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Conversations on the Art and Science of Information

Measuring the Value of Information, Part 1 – The Content

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Whenever you spend money on anything you always should ask yourself a few questions, the first one being, “Is this worth the money?” I am sure many firms consider this and many other questions before making the decision to invest in something. Ultimately, this decision should be based on more then money. It should be based on the relationship they have with a firm. In the first installment of this series, I want to examine what clients are really getting when they purchase data-related products. To do that, I have to start with the fundamentals – the content.

As we tell our clients, Onboard Informatics collects data from a myriad of sources both, public and private. We do not divulge many of those sources as this information is proprietary knowledge and sensitive. But let’s say we do discuss a few of those sources that are public. It is no big secret that we get some of our information from the Bureau of Labor and Statistics, US Postal Services, US Census and the FBI. And anyone can go to these places and get this same data that we do. We don’t encourage our clients to do this – clearly – but not for the reasons you may think. There should be a distinction made between this data and the content that we provide our clients.

What raw or public source data represents:

* Public data is “dirty” in that it is not gone through and cleaned up from syntax to number of decimal places to address format consistency
* Each reporting jurisdiction may publish its own format, meaning that for a single data topic there can be scores (or hundreds) of different feed formats to analyze and account for
* When there are standard formats, they are seldom adhered to. The number of exceptions that must be handled is high
* The information is very simple and plain – typically raw numbers without analysis or context
* Little if any connection is made between topically different data sets – does crime rise when income falls? Do local housing prices really correlate to school district affiliation?
* There are often “holes” in this data that don’t account for many parts of the country, time periods, or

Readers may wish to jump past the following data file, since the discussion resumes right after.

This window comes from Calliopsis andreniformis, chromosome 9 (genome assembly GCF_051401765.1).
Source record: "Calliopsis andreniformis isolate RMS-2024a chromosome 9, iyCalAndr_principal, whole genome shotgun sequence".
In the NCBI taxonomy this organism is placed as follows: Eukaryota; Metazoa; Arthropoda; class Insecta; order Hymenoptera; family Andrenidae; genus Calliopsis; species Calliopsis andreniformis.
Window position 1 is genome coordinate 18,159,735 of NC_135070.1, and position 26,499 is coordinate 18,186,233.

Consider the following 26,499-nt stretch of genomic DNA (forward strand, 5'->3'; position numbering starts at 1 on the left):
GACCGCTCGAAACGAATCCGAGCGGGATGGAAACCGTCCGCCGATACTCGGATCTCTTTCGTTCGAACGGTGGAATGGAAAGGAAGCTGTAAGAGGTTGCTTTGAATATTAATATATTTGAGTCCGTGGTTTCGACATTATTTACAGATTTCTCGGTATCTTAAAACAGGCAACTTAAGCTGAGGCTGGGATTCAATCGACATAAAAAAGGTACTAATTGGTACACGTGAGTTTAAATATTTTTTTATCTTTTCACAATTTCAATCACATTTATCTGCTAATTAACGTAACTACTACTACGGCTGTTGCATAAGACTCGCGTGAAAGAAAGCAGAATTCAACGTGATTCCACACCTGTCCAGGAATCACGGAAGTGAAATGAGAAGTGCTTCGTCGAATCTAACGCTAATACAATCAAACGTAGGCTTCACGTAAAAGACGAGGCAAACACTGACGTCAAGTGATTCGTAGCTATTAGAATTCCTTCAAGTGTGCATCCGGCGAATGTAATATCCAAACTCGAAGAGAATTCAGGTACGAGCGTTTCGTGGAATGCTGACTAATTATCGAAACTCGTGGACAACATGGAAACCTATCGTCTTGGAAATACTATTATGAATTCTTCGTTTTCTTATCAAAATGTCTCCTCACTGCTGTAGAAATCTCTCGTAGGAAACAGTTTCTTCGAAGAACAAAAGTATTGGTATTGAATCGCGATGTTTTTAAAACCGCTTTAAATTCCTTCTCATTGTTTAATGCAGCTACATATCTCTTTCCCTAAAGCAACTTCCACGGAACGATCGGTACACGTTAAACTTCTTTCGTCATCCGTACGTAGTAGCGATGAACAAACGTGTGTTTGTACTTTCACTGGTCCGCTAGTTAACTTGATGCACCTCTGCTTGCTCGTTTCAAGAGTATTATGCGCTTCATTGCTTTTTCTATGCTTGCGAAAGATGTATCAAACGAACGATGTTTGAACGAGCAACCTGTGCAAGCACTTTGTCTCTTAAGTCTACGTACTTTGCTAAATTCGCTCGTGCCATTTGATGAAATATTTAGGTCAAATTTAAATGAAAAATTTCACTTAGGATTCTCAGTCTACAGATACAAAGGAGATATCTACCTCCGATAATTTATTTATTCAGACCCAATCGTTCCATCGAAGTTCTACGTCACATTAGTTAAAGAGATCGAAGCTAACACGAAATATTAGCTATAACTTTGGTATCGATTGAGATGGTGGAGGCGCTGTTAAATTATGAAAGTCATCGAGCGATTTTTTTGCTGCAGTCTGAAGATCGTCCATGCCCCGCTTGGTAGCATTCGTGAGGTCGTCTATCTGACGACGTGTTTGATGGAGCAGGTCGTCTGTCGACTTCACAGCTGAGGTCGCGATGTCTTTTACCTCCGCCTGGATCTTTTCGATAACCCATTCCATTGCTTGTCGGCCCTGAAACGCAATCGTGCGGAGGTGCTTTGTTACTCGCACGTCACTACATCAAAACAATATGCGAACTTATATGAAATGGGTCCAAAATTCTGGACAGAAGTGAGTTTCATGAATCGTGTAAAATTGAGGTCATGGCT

* Public data is aggregated – or organized – to different levels and geographies. One source may use ZIP codes, another MSA’s, and another some proprietary or one-off standard such as FBI jurisdictions.

What separates content from data is the following:

* Clean, uniform data that looks the same whether it be Springfield, NY, IL or CA
* Aggregation to a geographical structure of choice that meets clients’ needs be it zip, neighborhood, place (city), proximity or other custom geographies
* A robust data set that benefits from the combination of multiple sources leaving very few gaps of any sort in coverage
* Analysis and context, such as trending over time, that turns the data into content that is understandable and applicable to specific questions and presentations
* Content and profiles of areas that merge many topics and sources to the OnBoard Content framework, allowing clear comparisons between disparate data sets such as school performance and neighborhood demographics
* Geocoding information (latitude, longitude) so that areas can be easily plotted on a map
* A partner who takes ownership and responsibility for the content so that you can focus on your business and minimize support and liability issues

When you take all the facts into consideration, the value in properly handled content is the analysis and maintenance; not the raw data. This value far outweighs the cost of identifying, acquiring, processing, standardizing, documenting and merging just a few of the many sources used. Add proper analytics, context and geography framework plus maintenance and updates, and good content pays for itself fairly quickly.

To look at it from a different perspective, you could “save money” and do your own taxes rather than pay a professional. But doing so exposes you to the risk of either not maximizing your value (getting all of the refund that you are legally entitled to) or significant liability (risking an audit). Add to that the true cost of your time and that third party professional might just be the best way to protect your bottom line.

Conversely, you could go with one of those low cost tax places you see advertised on television. I have personally fallen victim to the sirens of discount, low cost provider. When I wound up having a problem since the papers weren’t files right they were no were to be found. The next year I had a real professional take a look at my prior year’s filing and after all was said and done I re-filed them to the tune of a much larger refund then I originally got with my “bargain” provider.

Takeaway: you get what you pay for when it comes to brainpower.

– Patrick Healy, Sr. Relationship Manager
– Peter Goldey, Chief Knowledge Officer


Written by Patrick Healy

July 21, 2008 at 11:41 pm

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